No One Tells You That You’ll Lose Your Eyelashes, Too
When my doctor told me I'd need chemotherapy, the first thing I asked was if I'd lose my hair. Even though it was my third time facing cancer, "hair" to me meant the hair on my head. Losing my hair was never easy, but knowing what to expect at least made it less scary. This time, I decided to own my hair loss and use it as a chance to help others by donating my hair to a charity called Free Wigs for Kids - before the chemo could take it from me.
Yet every time I went through chemo, I forgot that you don't just lose the hair on your head. You lose hair you might not have thought much about until it was gone. Your nose starts dripping because it no longer has tiny hairs to protect it from germs. You lose hair in your ears, on your arms, and legs. Your eyebrows become whispers of what they once were.
And your eyelashes. Oh, your eyelashes.
My eyelashes were always the toughest to part with. The hair on my head might never have been thick and luscious, but my eyelashes made up for it. I could walk out the door without makeup, but I always had on my mascara. When my hair started to come out, I clung to every last lash. I diligently and delicately applied my mascara until there were only three left. When even they were gone, I used eyeliner, but it wasn't the same.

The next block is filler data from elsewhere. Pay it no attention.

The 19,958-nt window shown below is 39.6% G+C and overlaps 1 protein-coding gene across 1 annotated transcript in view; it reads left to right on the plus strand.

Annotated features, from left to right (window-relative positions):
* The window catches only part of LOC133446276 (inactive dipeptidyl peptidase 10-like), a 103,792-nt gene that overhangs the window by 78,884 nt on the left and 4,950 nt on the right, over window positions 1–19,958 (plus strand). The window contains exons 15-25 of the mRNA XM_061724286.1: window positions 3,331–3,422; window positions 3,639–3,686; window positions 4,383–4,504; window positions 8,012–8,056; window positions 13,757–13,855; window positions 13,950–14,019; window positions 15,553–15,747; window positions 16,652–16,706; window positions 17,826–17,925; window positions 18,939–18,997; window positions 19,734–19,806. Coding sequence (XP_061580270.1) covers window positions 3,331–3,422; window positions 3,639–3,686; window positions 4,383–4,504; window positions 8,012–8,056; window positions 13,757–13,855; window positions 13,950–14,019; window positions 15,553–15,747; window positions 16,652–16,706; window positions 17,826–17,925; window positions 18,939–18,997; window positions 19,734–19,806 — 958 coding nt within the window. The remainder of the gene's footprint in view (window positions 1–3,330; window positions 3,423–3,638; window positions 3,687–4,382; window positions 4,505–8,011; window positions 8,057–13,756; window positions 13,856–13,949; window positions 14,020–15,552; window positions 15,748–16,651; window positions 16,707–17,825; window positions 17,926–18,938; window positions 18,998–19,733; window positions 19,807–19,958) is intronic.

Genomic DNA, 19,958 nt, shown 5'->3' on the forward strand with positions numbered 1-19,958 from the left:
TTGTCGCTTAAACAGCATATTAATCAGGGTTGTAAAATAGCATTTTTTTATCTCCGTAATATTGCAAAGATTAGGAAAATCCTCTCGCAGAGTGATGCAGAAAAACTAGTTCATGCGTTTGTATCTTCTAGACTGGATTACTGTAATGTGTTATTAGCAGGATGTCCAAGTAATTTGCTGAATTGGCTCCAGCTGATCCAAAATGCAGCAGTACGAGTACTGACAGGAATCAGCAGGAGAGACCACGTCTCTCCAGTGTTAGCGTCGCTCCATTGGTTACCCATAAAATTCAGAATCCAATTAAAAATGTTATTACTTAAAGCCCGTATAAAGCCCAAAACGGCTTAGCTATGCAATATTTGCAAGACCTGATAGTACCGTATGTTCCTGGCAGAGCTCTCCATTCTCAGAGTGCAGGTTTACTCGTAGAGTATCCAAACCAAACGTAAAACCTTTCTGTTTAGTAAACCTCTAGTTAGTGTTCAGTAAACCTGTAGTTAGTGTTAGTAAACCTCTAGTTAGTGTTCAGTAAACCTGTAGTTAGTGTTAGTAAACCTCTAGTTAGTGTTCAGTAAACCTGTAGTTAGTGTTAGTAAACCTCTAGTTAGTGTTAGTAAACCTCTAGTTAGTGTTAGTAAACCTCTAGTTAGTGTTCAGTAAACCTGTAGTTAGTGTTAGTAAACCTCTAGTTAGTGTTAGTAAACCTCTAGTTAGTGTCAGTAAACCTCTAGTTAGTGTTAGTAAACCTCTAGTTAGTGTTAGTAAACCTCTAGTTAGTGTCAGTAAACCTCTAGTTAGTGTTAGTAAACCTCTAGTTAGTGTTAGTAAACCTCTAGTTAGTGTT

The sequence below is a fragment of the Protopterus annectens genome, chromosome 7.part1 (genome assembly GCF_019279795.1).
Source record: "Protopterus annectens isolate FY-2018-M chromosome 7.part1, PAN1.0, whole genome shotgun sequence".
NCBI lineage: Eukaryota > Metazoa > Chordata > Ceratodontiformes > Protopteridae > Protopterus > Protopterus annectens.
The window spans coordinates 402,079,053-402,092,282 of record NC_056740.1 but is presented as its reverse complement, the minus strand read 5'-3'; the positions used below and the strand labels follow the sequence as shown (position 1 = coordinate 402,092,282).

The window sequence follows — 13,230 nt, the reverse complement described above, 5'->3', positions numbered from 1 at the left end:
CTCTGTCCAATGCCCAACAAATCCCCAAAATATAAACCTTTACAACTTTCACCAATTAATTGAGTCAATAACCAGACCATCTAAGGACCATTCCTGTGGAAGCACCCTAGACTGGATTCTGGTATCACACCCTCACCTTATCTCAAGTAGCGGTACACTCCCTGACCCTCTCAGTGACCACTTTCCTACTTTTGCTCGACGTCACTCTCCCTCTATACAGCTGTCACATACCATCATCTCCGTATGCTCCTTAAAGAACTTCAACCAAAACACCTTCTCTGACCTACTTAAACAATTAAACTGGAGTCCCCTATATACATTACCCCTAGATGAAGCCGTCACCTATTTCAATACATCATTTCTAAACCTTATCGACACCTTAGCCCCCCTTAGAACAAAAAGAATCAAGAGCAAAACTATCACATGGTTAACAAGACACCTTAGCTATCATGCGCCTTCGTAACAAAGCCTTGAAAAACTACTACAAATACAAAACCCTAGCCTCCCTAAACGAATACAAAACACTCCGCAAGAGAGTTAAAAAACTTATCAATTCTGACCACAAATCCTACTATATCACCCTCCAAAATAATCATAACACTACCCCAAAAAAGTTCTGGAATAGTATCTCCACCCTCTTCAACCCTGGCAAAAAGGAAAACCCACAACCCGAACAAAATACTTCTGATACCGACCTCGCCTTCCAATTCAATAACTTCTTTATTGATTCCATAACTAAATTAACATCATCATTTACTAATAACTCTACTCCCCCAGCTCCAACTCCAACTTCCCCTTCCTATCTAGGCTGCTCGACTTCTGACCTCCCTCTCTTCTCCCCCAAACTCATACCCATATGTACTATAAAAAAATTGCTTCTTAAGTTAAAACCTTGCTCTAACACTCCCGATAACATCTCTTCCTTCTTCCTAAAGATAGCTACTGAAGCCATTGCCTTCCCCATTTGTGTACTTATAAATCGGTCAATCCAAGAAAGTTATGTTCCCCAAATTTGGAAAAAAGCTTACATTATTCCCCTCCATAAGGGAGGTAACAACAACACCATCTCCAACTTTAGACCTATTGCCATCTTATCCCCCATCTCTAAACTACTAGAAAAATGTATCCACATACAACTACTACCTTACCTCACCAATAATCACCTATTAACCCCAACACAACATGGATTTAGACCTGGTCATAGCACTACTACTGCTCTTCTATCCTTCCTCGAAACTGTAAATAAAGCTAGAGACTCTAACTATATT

Part of the frustration was it was the one thing I couldn't "fix." I was happy enough with my wig, I could create the illusion of eyebrows with brow pencils, but without my lashes, it was hard to feel completely like myself. I called up shops that specialized in eyelash extensions, but I had no eyelashes to pin them to. Full false eyelashes were not recommended because of eye sensitivity. Aside from aesthetics, I hadn't realized how much my lashes protected me. I found myself blinking away dust particles with every strong gust of wind.
Of course, this could have been all in my head. I'd look at my naked eyes in pictures, thinking how different I looked, but my friends said they didn't notice until I pointed it out.
Once treatment ended and a few weeks had passed, I looked for my lashes every day until the day I saw the tiniest of little black buds forming. I kept waiting for those buds to grow, and weeks later, it almost seemed like they came in overnight. And it was glorious.
Facing my mortality multiple times (I also survived a heart attack and heart transplant, aside from three bouts of cancer) has made me more conscious about not taking things in life for granted. But losing my lashes has made me realize that this applies to the littlest things too. It will be another year or so before my hair is long again, but give me my mascara and I'm willing to wait.
Did you have an unexpected emotional attachment to your eyelashes, too? Share your hairloss experience in the comments below.
Photo courtesy of the author.